July 7, 2014 Alexei Lossan, RIR
The Russian Government has approved a draft agreement on the creation of a $100 billion fund by Brazil, Russia, India, China, and South Africa to steady currency markets.
Russia approves creation of BRICS foreign exchange fund
The new BRICS fund will have $100 billion, though it is formed only by five countries. Source: Alamy / Legion Media
The Russian Government signed a draft agreement on the creation of a $100 billion pool of currency reserves that the BRICS countries are forming to guard against financial shocks. According to the document, the countries’ dollar reserves will remain on the balance sheets of their central banks. However, these reserves can be made available at the request of one of the parties.
Vasily Yakimkin, a senior lecturer at the Russian Presidential Academy of National Economy and Public Administration (RANEPA), says two substructures are being created under the project. The stabilisation fund with capital of $100 billion would be a direct competitor with the IMF. China would contribute $41 billion, Brazil, Russia and India, $18 billion each and South Africa $5 billion. The second substructure would be a new development bank will come into being with a start-up capital of $50 billion, with each country contributing $10 billion. “As expected, the agreements on the creation of these structures will soon be signed at the summit of the heads of the BRICS countries in Brazil on July 15,” Yamikin says. “The structures will start functioning starting in 2015.” He adds that each of the BRICS countries wants to host the headquarters of the new institution.
Yakimkin says that the development bank will fund various institutional or infrastructural projects in other countries, notably in Africa. The new currency fund will be a “mutual aid fund” to be used in case one of the BRICS countries encounters any financial problems. Russia, India, and Brazil can count on a loan equal to their contribution to the pool, while, as a rule, China’s access to the liquidity is limited to half of its share. “This project will significantly reduce the future volatility of the currency markets of developing countries, which several months ago endured a serious downturn while the IMF did not help,” says Yakimkin. The fall of the BRICS countries’ currencies began in summer 2013 when the Brazilian real and Russian rouble dropped to their four year lows in relation to the dollar and the Indian rupee tumbled to a historic low.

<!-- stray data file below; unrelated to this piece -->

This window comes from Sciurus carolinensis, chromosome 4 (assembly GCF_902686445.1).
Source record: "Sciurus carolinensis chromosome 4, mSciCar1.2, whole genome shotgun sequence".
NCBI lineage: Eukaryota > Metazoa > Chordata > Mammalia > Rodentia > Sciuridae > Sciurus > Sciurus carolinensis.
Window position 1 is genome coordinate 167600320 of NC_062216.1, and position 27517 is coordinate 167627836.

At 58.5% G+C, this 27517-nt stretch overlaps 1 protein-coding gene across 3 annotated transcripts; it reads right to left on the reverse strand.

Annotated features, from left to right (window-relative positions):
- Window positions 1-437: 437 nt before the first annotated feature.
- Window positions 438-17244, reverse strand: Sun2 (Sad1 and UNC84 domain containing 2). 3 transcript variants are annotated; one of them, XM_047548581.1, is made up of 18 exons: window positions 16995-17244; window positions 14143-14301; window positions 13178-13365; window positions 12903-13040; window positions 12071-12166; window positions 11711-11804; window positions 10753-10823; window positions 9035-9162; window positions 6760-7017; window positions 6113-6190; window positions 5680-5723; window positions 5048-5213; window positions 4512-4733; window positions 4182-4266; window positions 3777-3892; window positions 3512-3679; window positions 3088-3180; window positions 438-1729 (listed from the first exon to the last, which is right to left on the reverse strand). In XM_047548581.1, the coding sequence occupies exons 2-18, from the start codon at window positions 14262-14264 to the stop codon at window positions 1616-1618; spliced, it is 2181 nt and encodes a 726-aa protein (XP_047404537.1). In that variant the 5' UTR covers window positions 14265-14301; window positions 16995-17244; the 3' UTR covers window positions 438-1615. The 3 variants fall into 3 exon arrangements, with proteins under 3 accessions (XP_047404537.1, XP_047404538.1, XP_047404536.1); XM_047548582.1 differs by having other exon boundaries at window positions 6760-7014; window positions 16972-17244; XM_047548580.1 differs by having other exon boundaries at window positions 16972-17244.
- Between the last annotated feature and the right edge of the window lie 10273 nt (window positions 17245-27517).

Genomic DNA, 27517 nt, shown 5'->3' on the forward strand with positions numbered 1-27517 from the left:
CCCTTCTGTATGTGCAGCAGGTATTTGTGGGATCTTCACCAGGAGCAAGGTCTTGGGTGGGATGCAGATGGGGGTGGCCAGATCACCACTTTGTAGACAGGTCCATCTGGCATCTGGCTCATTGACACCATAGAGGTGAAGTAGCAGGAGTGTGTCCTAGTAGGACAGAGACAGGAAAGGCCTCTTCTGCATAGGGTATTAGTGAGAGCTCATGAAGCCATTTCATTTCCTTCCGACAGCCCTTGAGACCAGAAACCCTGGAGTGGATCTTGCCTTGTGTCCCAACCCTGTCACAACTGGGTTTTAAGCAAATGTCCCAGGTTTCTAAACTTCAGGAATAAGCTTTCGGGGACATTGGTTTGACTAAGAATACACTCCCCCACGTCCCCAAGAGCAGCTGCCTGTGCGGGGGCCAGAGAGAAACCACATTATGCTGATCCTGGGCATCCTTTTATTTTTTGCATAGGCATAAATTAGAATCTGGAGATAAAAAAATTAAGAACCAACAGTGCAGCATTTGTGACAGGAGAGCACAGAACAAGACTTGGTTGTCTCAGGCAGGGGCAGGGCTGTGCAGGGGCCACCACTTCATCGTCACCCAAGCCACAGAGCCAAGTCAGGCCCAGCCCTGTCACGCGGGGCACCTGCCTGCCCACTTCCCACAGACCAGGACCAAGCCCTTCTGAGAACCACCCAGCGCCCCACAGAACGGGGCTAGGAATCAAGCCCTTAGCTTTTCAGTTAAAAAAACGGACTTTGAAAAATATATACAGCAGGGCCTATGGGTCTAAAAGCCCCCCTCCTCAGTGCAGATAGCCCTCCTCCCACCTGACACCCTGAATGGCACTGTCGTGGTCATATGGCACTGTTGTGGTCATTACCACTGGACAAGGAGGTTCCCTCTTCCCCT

The total volume of funds in the IMF is currently $369.05 billion, but the new BRICS fund will have $100 billion, though it is formed only by five countries. “The decision of the BRICS countries about the creation of a supranational organization analogous to the IMF seems logical and correct, says Anton Soroko, an analyst from the investment holding company FINAM. “At the moment, the IMF has become something unwieldy and is practically not being reformed.” Soroko adds that the US is blocking the recapitalization of the IMF by developing countries since it risks losing a considerable amount of influence.
Vasily Yakimkin says the IMF delays lending for infrastructural and investment projects in developing countries, while overcharging interest.
According to UFSIC macroeconomics analyst Vasiliy Ukharskiy, if the project for the creation of a rival to the IMF is realized, and the bank functions properly, this will definitely bring the BRICS group to a new level. “The most important thing is for the new organization not to suffer from the same problems that the IMF has – otherwise it will just be an attempt to gain control over the supranational economic superstructure,” Anton Soroko adds. “I think that the parallel existence of these structures may bring benefits as they will one way or another start to compete for member-participants, which will push them to the more thoughtful evaluation of problems, and consequently, their solutions.”